This toolkit describes the steps necessary for designing a SAVE travel and tourism development strategy. It provides guidance for the development of a SAVE center—an entity with a mission to enable the destination to create travel and tourism products that service the SAVE travel market and to link those products to their respective markets. Most of all, the toolkit seeks to provide practical tools, including assessment surveys, that can aid in the development process.
Powering Tourism provides information to help tourism professionals understand and evaluate the range of options for meeting their off-grid energy needs, highlighting efficient and sustainable use of energy. The guide provides a seven-step approach to guide the reader through the process of creating a reliable and affordable energy system by working with staff and visitors, equipment vendors, installers, financial institutions, and energy service providers.
Operational alignment to local land use goals.
Successful land banks have established acquisition and disposition strategies that directly support the implementation of local land use goals and meet community needs. Some land banks tackle massive inventories of extremely unsafe and abandoned properties as part of an urgent stabilization and public safety strategy, while others operate selectively with extreme deliberation. Land banks should always make decisions based on a strong understanding of community priorities and goals, coordinate with other local partners, and complement existing blight prevention strategies.
Operations are policy-driven and publically accountable.
The acquisition and disposition of properties – especially those that have long been harmful eyesores – is an important and sensitive endeavor. Successful land banks have gone to great lengths to build and maintain trust with the public through complete transparency in the establishment of priorities, policies, and procedures that govern all actions. Land banks should make sure these ground rules and policies are established prior to any transactions, and annually revisited with public input to maintain a high standard of transparency and accountability.
Deep engagement with local stakeholders.
There is no substitute for engaged community stakeholders who understand a community’s history and goals. Successful land banks have found creative and consistent ways to inform, engage, and empower active residents to help prioritize land bank interventions and develop long-term solutions. Whether establishing a community advisory board or regularly hosting neighborhood meetings, land banks should explore and implement practices that affirm a strong commitment to inclusiveness, engagement, and empowerment.
Alignment with local programs advancing common goals.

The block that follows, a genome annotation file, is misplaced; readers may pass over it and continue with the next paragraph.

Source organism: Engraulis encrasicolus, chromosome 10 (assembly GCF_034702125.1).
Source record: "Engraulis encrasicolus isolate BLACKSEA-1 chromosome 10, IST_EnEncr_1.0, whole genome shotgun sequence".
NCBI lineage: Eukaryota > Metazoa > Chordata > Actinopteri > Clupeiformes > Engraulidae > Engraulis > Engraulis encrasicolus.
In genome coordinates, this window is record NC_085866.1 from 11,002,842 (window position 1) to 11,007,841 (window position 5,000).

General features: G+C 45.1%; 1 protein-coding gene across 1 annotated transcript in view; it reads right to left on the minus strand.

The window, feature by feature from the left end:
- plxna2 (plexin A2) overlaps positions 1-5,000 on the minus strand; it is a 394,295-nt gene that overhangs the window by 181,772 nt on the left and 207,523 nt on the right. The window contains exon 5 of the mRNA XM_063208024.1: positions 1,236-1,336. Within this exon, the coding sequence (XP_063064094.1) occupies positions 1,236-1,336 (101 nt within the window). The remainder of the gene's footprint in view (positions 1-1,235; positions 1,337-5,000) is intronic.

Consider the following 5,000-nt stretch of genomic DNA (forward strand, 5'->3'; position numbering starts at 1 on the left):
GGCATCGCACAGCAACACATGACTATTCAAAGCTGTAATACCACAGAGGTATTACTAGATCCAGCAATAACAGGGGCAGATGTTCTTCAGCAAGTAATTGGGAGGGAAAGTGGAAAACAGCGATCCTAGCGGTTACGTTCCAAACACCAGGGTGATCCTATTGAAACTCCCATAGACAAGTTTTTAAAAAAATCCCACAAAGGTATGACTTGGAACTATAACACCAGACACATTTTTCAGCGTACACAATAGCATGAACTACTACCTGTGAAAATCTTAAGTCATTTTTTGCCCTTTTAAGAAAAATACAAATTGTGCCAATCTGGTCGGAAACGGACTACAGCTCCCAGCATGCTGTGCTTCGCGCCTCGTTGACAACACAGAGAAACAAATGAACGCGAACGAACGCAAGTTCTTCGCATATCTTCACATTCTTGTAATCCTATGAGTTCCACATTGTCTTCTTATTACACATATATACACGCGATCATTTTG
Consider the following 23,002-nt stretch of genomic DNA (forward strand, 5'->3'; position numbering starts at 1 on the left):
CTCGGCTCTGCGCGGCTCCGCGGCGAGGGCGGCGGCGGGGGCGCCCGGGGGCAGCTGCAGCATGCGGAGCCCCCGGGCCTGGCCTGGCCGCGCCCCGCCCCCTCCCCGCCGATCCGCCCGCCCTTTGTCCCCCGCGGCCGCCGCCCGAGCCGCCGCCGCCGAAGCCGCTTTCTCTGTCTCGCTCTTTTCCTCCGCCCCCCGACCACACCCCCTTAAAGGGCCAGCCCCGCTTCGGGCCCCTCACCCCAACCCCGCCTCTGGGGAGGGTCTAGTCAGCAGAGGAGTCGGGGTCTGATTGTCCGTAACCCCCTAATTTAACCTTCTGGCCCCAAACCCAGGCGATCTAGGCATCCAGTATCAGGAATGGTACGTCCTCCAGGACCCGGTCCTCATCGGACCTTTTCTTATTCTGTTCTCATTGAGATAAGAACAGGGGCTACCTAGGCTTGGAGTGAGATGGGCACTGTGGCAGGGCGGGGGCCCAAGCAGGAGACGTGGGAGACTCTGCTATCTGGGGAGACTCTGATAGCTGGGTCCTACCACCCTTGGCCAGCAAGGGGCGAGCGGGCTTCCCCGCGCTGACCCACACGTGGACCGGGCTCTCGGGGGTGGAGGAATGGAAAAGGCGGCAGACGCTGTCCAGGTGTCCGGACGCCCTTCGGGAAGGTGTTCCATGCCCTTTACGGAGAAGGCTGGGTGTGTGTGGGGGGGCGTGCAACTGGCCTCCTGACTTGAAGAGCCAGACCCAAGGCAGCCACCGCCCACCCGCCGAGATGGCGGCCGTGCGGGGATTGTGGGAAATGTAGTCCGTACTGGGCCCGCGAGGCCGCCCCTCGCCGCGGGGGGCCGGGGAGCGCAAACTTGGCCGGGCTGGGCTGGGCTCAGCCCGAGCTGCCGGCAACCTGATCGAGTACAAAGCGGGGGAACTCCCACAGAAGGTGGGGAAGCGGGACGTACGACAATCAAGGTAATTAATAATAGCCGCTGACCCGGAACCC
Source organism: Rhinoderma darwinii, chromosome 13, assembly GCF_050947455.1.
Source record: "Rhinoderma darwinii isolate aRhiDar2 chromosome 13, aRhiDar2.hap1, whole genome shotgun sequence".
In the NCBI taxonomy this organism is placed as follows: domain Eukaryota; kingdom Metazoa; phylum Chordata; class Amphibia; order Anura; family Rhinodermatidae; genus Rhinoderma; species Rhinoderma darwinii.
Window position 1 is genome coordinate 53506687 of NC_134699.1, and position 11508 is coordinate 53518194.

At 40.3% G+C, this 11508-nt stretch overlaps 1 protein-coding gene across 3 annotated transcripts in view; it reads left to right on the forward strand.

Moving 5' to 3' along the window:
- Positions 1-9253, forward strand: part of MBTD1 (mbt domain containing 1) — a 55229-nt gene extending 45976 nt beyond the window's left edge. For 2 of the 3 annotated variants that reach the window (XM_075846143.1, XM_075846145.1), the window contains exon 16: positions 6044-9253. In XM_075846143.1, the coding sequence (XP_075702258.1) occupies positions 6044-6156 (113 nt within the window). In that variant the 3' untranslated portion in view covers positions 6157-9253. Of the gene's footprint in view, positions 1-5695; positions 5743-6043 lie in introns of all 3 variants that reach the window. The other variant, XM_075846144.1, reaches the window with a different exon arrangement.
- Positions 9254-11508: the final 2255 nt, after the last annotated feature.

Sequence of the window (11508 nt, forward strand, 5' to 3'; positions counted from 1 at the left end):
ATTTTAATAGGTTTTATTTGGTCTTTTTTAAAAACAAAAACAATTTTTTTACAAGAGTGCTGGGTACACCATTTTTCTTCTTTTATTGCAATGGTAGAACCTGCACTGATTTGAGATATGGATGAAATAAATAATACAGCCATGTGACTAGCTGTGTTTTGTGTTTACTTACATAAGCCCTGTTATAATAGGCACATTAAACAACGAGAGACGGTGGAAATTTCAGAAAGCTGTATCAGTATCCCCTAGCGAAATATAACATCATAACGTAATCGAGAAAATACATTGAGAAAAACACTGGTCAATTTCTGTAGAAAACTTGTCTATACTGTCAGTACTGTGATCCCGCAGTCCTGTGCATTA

Because a land bank is a tool to support locally developed land use goals, it is important to coordinate with other tools and programs geared toward neighborhood stabilization and revitalization. Successful land banks have helped facilitate and work within diverse collaborations across the public, private, and nonprofit sectors that share similar economic and community development goals. Effective land bank activities must complement existing blight prevention efforts, including but not limited to tax enforcement, strategic code enforcement, neighborhood investments, and community-based planning.
Reliable recurring source of income.
Land banks focus on the inventory of problem properties the local private market has basically rejected, and therefore will always require some level of public support— whether cash or in-kind—that is proportional to the scope and scale of vacancy the land bank is expected to help resolve. With a recurring and reliable source of funding, land banks can focus on the types of creative interventions and community partnerships that are required to transform liabilities to productive use that meet and advance community goals.
Land Banks are quite diverse in their structure and operations. According to research by the Center for Community Progress, a national leader on solutions for problem properties, there are approximately 170 land banks and land banking programs across the country as of 2016. New York now has the third highest number of land banks, behind only Ohio and Michigan.
Land banks vary greatly in terms of the types of jurisdictions and economic conditions in which they operate, the geographic context, the size of their inventories, their staff capacity, their legal authorities, and their goals and programs.
Regardless of their structure or location, successful land banks have a few things in common.